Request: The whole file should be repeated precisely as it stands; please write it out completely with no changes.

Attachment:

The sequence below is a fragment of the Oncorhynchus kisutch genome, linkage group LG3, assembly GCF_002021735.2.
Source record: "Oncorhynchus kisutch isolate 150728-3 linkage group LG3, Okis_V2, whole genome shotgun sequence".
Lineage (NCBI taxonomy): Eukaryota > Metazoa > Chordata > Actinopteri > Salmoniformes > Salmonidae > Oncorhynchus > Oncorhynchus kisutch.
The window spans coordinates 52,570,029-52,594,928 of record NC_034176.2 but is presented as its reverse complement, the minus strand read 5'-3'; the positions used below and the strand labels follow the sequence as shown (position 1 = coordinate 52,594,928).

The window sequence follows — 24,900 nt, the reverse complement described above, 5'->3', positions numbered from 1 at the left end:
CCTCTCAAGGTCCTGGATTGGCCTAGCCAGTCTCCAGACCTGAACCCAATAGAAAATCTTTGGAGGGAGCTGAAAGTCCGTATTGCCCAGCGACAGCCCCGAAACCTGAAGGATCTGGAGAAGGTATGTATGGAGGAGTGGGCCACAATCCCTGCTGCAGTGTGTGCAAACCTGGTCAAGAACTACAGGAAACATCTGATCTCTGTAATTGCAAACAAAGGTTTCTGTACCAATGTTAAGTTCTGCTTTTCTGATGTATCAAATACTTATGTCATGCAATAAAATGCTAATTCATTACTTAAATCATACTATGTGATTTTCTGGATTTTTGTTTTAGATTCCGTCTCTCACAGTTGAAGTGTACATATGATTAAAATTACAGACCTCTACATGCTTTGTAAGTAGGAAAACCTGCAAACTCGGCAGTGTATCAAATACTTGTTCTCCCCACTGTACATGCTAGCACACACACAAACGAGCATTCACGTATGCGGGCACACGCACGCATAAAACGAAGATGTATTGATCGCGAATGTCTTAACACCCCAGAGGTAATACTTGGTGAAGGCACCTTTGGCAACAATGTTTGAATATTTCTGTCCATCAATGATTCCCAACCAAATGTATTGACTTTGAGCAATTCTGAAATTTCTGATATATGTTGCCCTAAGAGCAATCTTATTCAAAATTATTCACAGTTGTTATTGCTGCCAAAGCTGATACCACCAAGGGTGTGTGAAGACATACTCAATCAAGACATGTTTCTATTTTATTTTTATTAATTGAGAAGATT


The sequence below is a fragment of the Oncorhynchus kisutch genome, linkage group LG3, assembly GCF_002021735.2.
Source record: "Oncorhynchus kisutch isolate 150728-3 linkage group LG3, Okis_V2, whole genome shotgun sequence".
Lineage (NCBI taxonomy): Eukaryota > Metazoa > Chordata > Actinopteri > Salmoniformes > Salmonidae > Oncorhynchus > Oncorhynchus kisutch.
The window spans coordinates 52,570,029-52,594,928 of record NC_034176.2 but is presented as its reverse complement, the minus strand read 5'-3'; the positions used below and the strand labels follow the sequence as shown (position 1 = coordinate 52,594,928).

The window sequence follows — 24,900 nt, the reverse complement described above, 5'->3', positions numbered from 1 at the left end:
CCTCTCAAGGTCCTGGATTGGCCTAGCCAGTCTCCAGACCTGAACCCAATAGAAAATCTTTGGAGGGAGCTGAAAGTCCGTATTGCCCAGCGACAGCCCCGAAACCTGAAGGATCTGGAGAAGGTATGTATGGAGGAGTGGGCCACAATCCCTGCTGCAGTGTGTGCAAACCTGGTCAAGAACTACAGGAAACATCTGATCTCTGTAATTGCAAACAAAGGTTTCTGTACCAATGTTAAGTTCTGCTTTTCTGATGTATCAAATACTTATGTCATGCAATAAAATGCTAATTCATTACTTAAATCATACTATGTGATTTTCTGGATTTTTGTTTTAGATTCCGTCTCTCACAGTTGAAGTGTACATATGATTAAAATTACAGACCTCTACATGCTTTGTAAGTAGGAAAACCTGCAAACTCGGCAGTGTATCAAATACTTGTTCTCCCCACTGTACATGCTAGCACACACACAAACGAGCATTCACGTATGCGGGCACACGCACGCATAAAACGAAGATGTATTGATCGCGAATGTCTTAACACCCCAGAGGTAATACTTGGTGAAGGCACCTTTGGCAACAATGTTTGAATATTTCTGTCCATCAATGATTCCCAACCAAATGTATTGACTTTGAGCAATTCTGAAATTTCTGATATATGTTGCCCTAAGAGCAATCTTATTCAAAATTATTCACAGTTGTTATTGCTGCCAAAGCTGATACCACCAAGGGTGTGTGAAGACATACTCAATCAAGACATGTTTCTATTTTATTTTTATTAATTGAGAAGATT